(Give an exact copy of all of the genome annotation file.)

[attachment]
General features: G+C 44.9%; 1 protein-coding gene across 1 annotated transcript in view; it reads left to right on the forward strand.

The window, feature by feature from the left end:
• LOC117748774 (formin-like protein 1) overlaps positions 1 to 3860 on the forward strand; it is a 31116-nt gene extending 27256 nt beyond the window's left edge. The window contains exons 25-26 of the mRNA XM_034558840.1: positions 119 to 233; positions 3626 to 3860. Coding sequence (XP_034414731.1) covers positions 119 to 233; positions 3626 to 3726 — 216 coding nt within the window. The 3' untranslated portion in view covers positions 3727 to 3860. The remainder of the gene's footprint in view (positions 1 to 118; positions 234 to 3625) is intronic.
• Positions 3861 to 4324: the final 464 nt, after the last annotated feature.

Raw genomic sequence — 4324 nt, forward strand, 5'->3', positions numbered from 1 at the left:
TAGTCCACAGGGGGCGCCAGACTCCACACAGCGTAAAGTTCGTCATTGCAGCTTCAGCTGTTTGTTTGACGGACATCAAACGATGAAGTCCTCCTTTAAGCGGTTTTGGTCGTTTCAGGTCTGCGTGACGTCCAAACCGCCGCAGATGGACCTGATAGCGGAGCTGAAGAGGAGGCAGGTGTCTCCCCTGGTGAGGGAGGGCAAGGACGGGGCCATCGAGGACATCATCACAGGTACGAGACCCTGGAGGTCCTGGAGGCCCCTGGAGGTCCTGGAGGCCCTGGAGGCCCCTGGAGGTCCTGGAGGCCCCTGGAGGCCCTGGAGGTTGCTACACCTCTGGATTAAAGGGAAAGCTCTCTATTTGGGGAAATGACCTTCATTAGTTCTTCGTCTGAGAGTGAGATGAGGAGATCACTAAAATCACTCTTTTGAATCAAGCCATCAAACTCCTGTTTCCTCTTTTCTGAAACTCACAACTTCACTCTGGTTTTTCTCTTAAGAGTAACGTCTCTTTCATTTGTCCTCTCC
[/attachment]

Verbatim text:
General features: G+C 44.9%; 1 protein-coding gene across 1 annotated transcript in view; it reads left to right on the forward strand.

The window, feature by feature from the left end:
• LOC117748774 (formin-like protein 1) overlaps positions 1 to 3860 on the forward strand; it is a 31116-nt gene extending 27256 nt beyond the window's left edge. The window contains exons 25-26 of the mRNA XM_034558840.1: positions 119 to 233; positions 3626 to 3860. Coding sequence (XP_034414731.1) covers positions 119 to 233; positions 3626 to 3726 — 216 coding nt within the window. The 3' untranslated portion in view covers positions 3727 to 3860. The remainder of the gene's footprint in view (positions 1 to 118; positions 234 to 3625) is intronic.
• Positions 3861 to 4324: the final 464 nt, after the last annotated feature.

Raw genomic sequence — 4324 nt, forward strand, 5'->3', positions numbered from 1 at the left:
TAGTCCACAGGGGGCGCCAGACTCCACACAGCGTAAAGTTCGTCATTGCAGCTTCAGCTGTTTGTTTGACGGACATCAAACGATGAAGTCCTCCTTTAAGCGGTTTTGGTCGTTTCAGGTCTGCGTGACGTCCAAACCGCCGCAGATGGACCTGATAGCGGAGCTGAAGAGGAGGCAGGTGTCTCCCCTGGTGAGGGAGGGCAAGGACGGGGCCATCGAGGACATCATCACAGGTACGAGACCCTGGAGGTCCTGGAGGCCCCTGGAGGTCCTGGAGGCCCTGGAGGCCCCTGGAGGTCCTGGAGGCCCCTGGAGGCCCTGGAGGTTGCTACACCTCTGGATTAAAGGGAAAGCTCTCTATTTGGGGAAATGACCTTCATTAGTTCTTCGTCTGAGAGTGAGATGAGGAGATCACTAAAATCACTCTTTTGAATCAAGCCATCAAACTCCTGTTTCCTCTTTTCTGAAACTCACAACTTCACTCTGGTTTTTCTCTTAAGAGTAACGTCTCTTTCATTTGTCCTCTCC